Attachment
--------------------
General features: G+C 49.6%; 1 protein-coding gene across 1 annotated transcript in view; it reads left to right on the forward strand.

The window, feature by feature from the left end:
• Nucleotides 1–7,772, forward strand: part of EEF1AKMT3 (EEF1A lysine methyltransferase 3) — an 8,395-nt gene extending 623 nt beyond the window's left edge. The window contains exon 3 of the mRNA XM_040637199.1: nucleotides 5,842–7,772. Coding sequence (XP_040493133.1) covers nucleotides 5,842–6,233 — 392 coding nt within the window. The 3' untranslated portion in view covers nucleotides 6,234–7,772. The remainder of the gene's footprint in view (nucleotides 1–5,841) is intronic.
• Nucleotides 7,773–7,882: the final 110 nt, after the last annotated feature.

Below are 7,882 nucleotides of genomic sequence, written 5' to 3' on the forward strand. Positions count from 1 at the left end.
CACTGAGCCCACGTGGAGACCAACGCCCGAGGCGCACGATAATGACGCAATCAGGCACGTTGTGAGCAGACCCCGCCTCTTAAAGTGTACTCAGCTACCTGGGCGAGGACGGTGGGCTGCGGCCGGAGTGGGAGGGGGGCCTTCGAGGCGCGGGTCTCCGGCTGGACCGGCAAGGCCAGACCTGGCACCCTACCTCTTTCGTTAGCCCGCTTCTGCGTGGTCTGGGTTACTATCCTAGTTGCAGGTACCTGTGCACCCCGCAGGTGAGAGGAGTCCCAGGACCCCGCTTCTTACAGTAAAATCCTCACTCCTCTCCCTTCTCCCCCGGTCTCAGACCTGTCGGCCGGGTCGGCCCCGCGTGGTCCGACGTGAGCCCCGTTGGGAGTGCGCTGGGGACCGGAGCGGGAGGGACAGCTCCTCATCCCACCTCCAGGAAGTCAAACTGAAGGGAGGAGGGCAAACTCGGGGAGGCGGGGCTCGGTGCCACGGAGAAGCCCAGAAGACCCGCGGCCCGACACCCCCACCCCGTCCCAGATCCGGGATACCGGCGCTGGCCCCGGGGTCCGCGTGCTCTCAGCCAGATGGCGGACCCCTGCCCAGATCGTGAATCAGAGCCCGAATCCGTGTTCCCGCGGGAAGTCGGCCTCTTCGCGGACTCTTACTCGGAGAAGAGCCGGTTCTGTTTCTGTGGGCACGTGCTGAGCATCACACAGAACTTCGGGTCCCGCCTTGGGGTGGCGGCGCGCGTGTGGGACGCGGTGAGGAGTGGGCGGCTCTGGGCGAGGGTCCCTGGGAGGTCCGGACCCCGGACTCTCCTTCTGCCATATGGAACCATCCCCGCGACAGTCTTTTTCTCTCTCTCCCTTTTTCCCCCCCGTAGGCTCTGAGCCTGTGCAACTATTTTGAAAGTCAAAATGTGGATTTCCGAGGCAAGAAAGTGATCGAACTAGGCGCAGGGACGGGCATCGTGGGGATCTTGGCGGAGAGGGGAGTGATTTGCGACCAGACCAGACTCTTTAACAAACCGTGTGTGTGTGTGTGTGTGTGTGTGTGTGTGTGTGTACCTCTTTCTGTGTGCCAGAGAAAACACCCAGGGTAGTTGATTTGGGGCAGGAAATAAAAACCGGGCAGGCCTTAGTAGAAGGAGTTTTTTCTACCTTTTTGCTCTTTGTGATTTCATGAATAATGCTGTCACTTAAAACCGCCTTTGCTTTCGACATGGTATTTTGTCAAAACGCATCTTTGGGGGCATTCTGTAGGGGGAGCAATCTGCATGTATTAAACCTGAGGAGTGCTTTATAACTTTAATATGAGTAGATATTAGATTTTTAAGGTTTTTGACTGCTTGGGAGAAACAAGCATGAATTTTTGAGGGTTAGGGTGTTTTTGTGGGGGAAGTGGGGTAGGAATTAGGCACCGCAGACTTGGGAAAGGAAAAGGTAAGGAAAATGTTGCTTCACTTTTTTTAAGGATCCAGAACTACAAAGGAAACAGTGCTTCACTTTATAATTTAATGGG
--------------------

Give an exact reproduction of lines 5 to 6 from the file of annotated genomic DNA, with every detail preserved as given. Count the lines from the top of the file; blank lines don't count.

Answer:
Below are 7,882 nucleotides of genomic sequence, written 5' to 3' on the forward strand. Positions count from 1 at the left end.
CACTGAGCCCACGTGGAGACCAACGCCCGAGGCGCACGATAATGACGCAATCAGGCACGTTGTGAGCAGACCCCGCCTCTTAAAGTGTACTCAGCTACCTGGGCGAGGACGGTGGGCTGCGGCCGGAGTGGGAGGGGGGCCTTCGAGGCGCGGGTCTCCGGCTGGACCGGCAAGGCCAGACCTGGCACCCTACCTCTTTCGTTAGCCCGCTTCTGCGTGGTCTGGGTTACTATCCTAGTTGCAGGTACCTGTGCACCCCGCAGGTGAGAGGAGTCCCAGGACCCCGCTTCTTACAGTAAAATCCTCACTCCTCTCCCTTCTCCCCCGGTCTCAGACCTGTCGGCCGGGTCGGCCCCGCGTGGTCCGACGTGAGCCCCGTTGGGAGTGCGCTGGGGACCGGAGCGGGAGGGACAGCTCCTCATCCCACCTCCAGGAAGTCAAACTGAAGGGAGGAGGGCAAACTCGGGGAGGCGGGGCTCGGTGCCACGGAGAAGCCCAGAAGACCCGCGGCCCGACACCCCCACCCCGTCCCAGATCCGGGATACCGGCGCTGGCCCCGGGGTCCGCGTGCTCTCAGCCAGATGGCGGACCCCTGCCCAGATCGTGAATCAGAGCCCGAATCCGTGTTCCCGCGGGAAGTCGGCCTCTTCGCGGACTCTTACTCGGAGAAGAGCCGGTTCTGTTTCTGTGGGCACGTGCTGAGCATCACACAGAACTTCGGGTCCCGCCTTGGGGTGGCGGCGCGCGTGTGGGACGCGGTGAGGAGTGGGCGGCTCTGGGCGAGGGTCCCTGGGAGGTCCGGACCCCGGACTCTCCTTCTGCCATATGGAACCATCCCCGCGACAGTCTTTTTCTCTCTCTCCCTTTTTCCCCCCCGTAGGCTCTGAGCCTGTGCAACTATTTTGAAAGTCAAAATGTGGATTTCCGAGGCAAGAAAGTGATCGAACTAGGCGCAGGGACGGGCATCGTGGGGATCTTGGCGGAGAGGGGAGTGATTTGCGACCAGACCAGACTCTTTAACAAACCGTGTGTGTGTGTGTGTGTGTGTGTGTGTGTGTGTGTACCTCTTTCTGTGTGCCAGAGAAAACACCCAGGGTAGTTGATTTGGGGCAGGAAATAAAAACCGGGCAGGCCTTAGTAGAAGGAGTTTTTTCTACCTTTTTGCTCTTTGTGATTTCATGAATAATGCTGTCACTTAAAACCGCCTTTGCTTTCGACATGGTATTTTGTCAAAACGCATCTTTGGGGGCATTCTGTAGGGGGAGCAATCTGCATGTATTAAACCTGAGGAGTGCTTTATAACTTTAATATGAGTAGATATTAGATTTTTAAGGTTTTTGACTGCTTGGGAGAAACAAGCATGAATTTTTGAGGGTTAGGGTGTTTTTGTGGGGGAAGTGGGGTAGGAATTAGGCACCGCAGACTTGGGAAAGGAAAAGGTAAGGAAAATGTTGCTTCACTTTTTTTAAGGATCCAGAACTACAAAGGAAACAGTGCTTCACTTTATAATTTAATGGG